Dockless cycle hire competition ‘good thing’ for TfL

Transport for London’s long-established cycle hire scheme is seeing declining usage while dockless rivals grow, reports Noah Vickers, Local Democracy Reporter

Sadiq Khan’s deputy mayor for transport has said he welcomes the rise in dockless e-bikes for boosting cycling in the capital – despite a sharp decline in the usage of Transport for London’s (TfL) own hire scheme.

The Local Democracy Reporting Service revealed last week that the number of journeys made so far this year using TfL’s Santander Cycles is the lowest in a decade, and is a third down on the same period last year.

TfL’s head of cycle hire, David Eddington, said a number of factors were to blame, though he picked out the “consistent bad weather recently” as having had “a significant impact on casual hires”.

But deputy mayor Seb Dance instead highlighted the growing popularity of dockless e-bike companies, which now compete with TfL’s docked scheme.

“Obviously I want to see many more people use [TfL] cycle hire, it’s a fantastic scheme. It’s enormously boosted active travel rates across the city,” he said.

“But what we’re also seeing is a number of competitors on the market.

This story is published by Waltham Forest Echo, Waltham Forest's free monthly newspaper and free news website. We are a not-for-profit publication, published by a small social enterprise. We have no rich backers and rely on the support of our readers. Donate or become a supporter.

“Ordinarily, you might think that I’d be slightly concerned about that, but what we’re also seeing is an overall increase in the numbers of people cycling.

“So all in all, this is a good thing. It’s contributing towards our 80% [of all journeys made in London] target for active and public transport by 2041 – this the mayor’s objective, which he set out in 2018 and which we’re working every day towards.”

He added: “Although, yes obviously I would love more and more people to use the [TfL] cycle hire scheme, the fact that there are competitors out there providing an alternative is actually a good thing.”

Asked whether changes may need to be made to boost the numbers on TfL’s bikes, Dance said he holds “discussions on a regular basis […] on how we can improve the scheme and how we can react to the changing circumstances”.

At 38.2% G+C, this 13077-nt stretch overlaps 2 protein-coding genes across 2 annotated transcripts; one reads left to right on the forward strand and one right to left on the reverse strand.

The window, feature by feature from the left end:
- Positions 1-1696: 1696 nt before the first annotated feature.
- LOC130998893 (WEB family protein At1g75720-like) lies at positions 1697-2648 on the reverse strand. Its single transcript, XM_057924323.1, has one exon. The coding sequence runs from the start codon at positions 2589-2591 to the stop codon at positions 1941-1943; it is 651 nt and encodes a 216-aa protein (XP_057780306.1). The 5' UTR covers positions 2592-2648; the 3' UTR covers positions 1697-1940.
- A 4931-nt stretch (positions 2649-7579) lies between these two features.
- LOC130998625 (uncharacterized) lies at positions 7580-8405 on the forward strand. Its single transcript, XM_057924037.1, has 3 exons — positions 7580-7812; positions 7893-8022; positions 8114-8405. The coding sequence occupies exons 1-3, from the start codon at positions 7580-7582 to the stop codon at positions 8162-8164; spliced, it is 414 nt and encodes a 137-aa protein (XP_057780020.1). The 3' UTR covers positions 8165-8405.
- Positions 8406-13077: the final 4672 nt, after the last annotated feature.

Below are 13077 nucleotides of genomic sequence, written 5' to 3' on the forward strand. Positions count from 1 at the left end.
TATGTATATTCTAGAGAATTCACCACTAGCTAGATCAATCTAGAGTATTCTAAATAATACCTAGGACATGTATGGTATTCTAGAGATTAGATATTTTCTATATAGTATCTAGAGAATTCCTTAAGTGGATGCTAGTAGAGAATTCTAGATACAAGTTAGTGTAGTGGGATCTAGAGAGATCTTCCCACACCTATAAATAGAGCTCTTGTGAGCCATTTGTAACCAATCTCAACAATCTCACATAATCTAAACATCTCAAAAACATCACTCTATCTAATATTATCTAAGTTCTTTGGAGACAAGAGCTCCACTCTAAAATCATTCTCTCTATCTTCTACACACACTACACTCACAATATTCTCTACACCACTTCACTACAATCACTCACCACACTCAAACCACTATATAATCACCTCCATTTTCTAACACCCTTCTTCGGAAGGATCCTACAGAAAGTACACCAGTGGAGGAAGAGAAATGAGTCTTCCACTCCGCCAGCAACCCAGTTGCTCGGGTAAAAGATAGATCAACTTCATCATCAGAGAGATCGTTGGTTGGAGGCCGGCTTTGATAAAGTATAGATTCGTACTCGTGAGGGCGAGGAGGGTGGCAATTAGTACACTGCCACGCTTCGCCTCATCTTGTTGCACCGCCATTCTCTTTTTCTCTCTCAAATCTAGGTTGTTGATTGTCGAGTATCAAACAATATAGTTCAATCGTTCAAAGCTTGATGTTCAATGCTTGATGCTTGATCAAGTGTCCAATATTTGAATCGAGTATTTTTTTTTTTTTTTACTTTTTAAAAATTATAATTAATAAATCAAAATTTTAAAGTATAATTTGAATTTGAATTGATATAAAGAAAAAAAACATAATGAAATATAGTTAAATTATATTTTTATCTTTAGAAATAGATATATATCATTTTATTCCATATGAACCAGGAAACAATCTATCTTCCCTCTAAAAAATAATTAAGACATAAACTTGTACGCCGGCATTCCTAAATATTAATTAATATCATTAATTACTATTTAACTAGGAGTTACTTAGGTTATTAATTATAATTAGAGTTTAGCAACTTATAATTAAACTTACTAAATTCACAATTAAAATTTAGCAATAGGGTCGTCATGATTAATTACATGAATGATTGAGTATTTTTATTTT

The decline in use for TfL’s scheme appears to have started in September 2022, when TfL increased the cost of an annual subscription from £90 to £120.

The pricing for single journeys was also changed to become a flat rate of £1.65 per half hour of use. Previously it was £2 for a whole day of access to the bikes, as long as each journey lasted less than 30 minutes.

While 7,383,232 journeys were made from January to July 2022, just 4,976,813 hires have been recorded in the equivalent period this year.

No news is bad news 

Independent news outlets like ours – reporting for the community without rich backers – are under threat of closure, turning British towns into news deserts. 

The audiences they serve know less, understand less, and can do less. 

In celebration of Indie News Week, Public Interest News Foundation's Indie News Fund will match fund all donations, including new annual supporter subscriptions for the month of June.

If our coverage has helped you understand our community a little bit better, please consider supporting us with a monthly, yearly or one-off donation. 

Choose the news. Don’t lose the news.

Monthly direct debit 

Annual direct debit

£5 per month supporters get a digital copy of each month’s paper before anyone else, £10 per month supporters get a digital copy of each month’s paper before anyone else and a print copy posted to them each month.  £50 annual supporters get a digital copy of each month's paper before anyone else.

Donate now with Pay Pal

More information on supporting us monthly or annually 

More Information about donations